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  1. #27
    Join Date
    Aug 2004
    Location
    Midwest
    Posts
    105
    I have only been in this house since July 2004. I had duel fuel at my last place also so I was familiar with it.
    Both of these systems had "issues".
    They could have qualified for the wall of shame. The previous owner/builder of the house had spent a lot of money on what was 2 top of the line systems at the time which was HP's and condensing furnace's for aux heat.

    They were never installed right and had never worked right since new. Of course the home owner had no idea they were getting almost no benefit from the extra money they spent. The home stayed warm, thats all they knew.

    Thats how my quest began and I decided to replace rather than invest any more in the old ones.

    I had the old systems last winter and even though I did rig the controls to use the HP's as much as possible I used way too much propane.
    I spent many hrs researching and ended up with the Carrier Infinity systems and elec aux heat.

    I am very hard to please but I am very pleased with these systems.


  2. #28
    Well, looks like you've reconfirmed what I had decided earlier. That is, to stay with the HP and electric as opposed to propane. I'll still need propane for unvented gas logs and the generator, but it sounds like electric for the heat pump is the way to go.

    I'm fairly confident that this setup will be the most economical, my only concern was the air temp coming out of the supplies. Most contractors around here really preach that as the main reason to go with propane as the secondary.

    Thanks again,
    Joel

  3. #29
    Join Date
    Aug 2004
    Location
    Midwest
    Posts
    105
    How many people sit on the registers? Or for that matter can even feel the air moving? I know I have to get my hand very close to the register to even tell if there is any air moving at all let alone the temp.

    I have had contractors and even the owners of fairly large dealers tell me that HP's need shut off any time it is below 40 deg and all kinds of other myths. You can ask 10 dealers the same question and get 10 different answers. This is why I did my own research. In the end the facts will only support one conclusion.

  4. #30
    Yea, there seems to be a lot of confusion and differing opinions on the issue.

    It's interesting, the other day, when my hvac estimator visited the jobsite with the installation supervisor, one preferred electric the other propane. Again, the one that preferred propane talked about the warm air issue. I asked why that matters since most people don't stand over registers, then he described air movement from register to return and how the air will feel cold and make the house feel drafty. Again, his opinion.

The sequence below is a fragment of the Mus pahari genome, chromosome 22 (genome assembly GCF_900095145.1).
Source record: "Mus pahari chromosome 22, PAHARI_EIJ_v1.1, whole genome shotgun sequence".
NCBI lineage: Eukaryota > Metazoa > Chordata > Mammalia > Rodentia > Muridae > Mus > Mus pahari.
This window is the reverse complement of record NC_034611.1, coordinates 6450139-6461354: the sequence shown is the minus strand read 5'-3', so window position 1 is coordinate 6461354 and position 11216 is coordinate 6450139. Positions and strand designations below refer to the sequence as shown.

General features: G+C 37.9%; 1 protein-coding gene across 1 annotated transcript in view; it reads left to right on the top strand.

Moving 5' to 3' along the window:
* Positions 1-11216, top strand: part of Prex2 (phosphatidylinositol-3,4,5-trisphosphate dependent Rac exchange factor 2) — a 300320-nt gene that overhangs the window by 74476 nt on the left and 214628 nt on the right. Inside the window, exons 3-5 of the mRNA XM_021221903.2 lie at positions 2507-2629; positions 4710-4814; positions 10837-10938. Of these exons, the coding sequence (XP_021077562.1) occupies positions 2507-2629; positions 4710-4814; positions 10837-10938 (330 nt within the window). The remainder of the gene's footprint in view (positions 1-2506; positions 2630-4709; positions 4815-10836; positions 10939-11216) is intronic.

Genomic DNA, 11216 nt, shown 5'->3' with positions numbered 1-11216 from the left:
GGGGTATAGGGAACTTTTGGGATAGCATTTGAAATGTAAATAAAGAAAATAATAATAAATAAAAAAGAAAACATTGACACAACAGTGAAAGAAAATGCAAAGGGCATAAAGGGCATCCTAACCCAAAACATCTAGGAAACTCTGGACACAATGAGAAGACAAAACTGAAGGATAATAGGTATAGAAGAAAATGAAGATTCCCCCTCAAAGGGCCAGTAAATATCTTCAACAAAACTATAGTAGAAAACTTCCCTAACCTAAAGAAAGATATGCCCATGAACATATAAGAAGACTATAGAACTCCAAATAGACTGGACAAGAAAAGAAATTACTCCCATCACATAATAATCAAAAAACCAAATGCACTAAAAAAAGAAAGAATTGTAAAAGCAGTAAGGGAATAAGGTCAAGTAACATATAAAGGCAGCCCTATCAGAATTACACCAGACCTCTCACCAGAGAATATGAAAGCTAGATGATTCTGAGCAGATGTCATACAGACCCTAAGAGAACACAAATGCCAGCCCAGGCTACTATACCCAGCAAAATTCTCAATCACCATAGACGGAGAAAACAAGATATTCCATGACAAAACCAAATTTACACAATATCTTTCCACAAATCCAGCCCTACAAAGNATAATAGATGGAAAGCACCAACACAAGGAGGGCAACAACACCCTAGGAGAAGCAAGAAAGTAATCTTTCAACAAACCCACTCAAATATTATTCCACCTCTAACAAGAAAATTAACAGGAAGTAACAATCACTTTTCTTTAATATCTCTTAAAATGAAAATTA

At this point, I'm comfortable with the electic backup. It helps to see that you've had first hand experience with the system that I'm going with and similar climate.

    Joel

  5. #31
    Join Date
    Aug 2004
    Location
    Midwest
    Posts
    105
    Perfect example, 2 guys, same company, completely different opinions. And they are only an opinion. They would really hate to let the facts cloud the issue.

    Don't get me wrong I do understand the "comfort" issue but I get comfort from knowing I am being as efficient as possible.

    I also understand the concept of humidity and its effect on comfort which I think is a much bigger issue than the supply air temp of a HP.

    I choose to use a stand alone humidifier instead one mounted to the HVAC system. I also use a water softner which really improves the life of a humidifier. I have never seen a humidifier on the HVAC system that was more than a couple yrs old that was not a mess with calcium etc.

    Then let the 2 sp cond unit and VS air handler do the dehumidifing.

  6. #32
    Join Date
    Aug 2002
    Location
    Office and warehouse in both Crystal River & New Port Richey ,FL
    Posts
    18,836
    The air movement of 100 cfm supply ,creates 10 to 20 times that amount of movemnet in the space,at much lower velocity of course.

    This can give the "cold blow" effect when the electric heater it cycled off,and the pump is still on.An Infinity system will bring on "less" auxillary heat and keep it on much longer,negating the up and down of the supply air dischare temperature found in many other set ups.

  7. #33
    Join Date
    Aug 2004
    Location
    Midwest
    Posts
    105
    Yes I agree that the way the Infinity/Evolution controllers work when using the KFCEH heater elements is top notch. Comfortable!

    I see no way that anyone who has ever had a properly sized, matched, installed HP system that is functioning as per design could complain about the "cold air".

    I think the home owners that say "I would never have a HP again" never had a properly functioning one to start with.

    And I think that is true in about any climate in the US.

    If done right you will like it.


  8. #34

    Smile

    The one thing I'm not concerned about is my HVAC contractor. He has an impeccable reputation for doing things correctly and is very meticulous. One of my best friends is a superintendent for a large residential builder and he uses the same hvac contractor for all of their work. He speaks very highly of this contractor as well.

    The house will have a 2.5-5 ton unit installed with 3 zones on the main level and 1 zone in the basement area. I feel very confident that the system will be installed correctly.

    Thanks again guys,
    I really appreciate all the help.

    Joel

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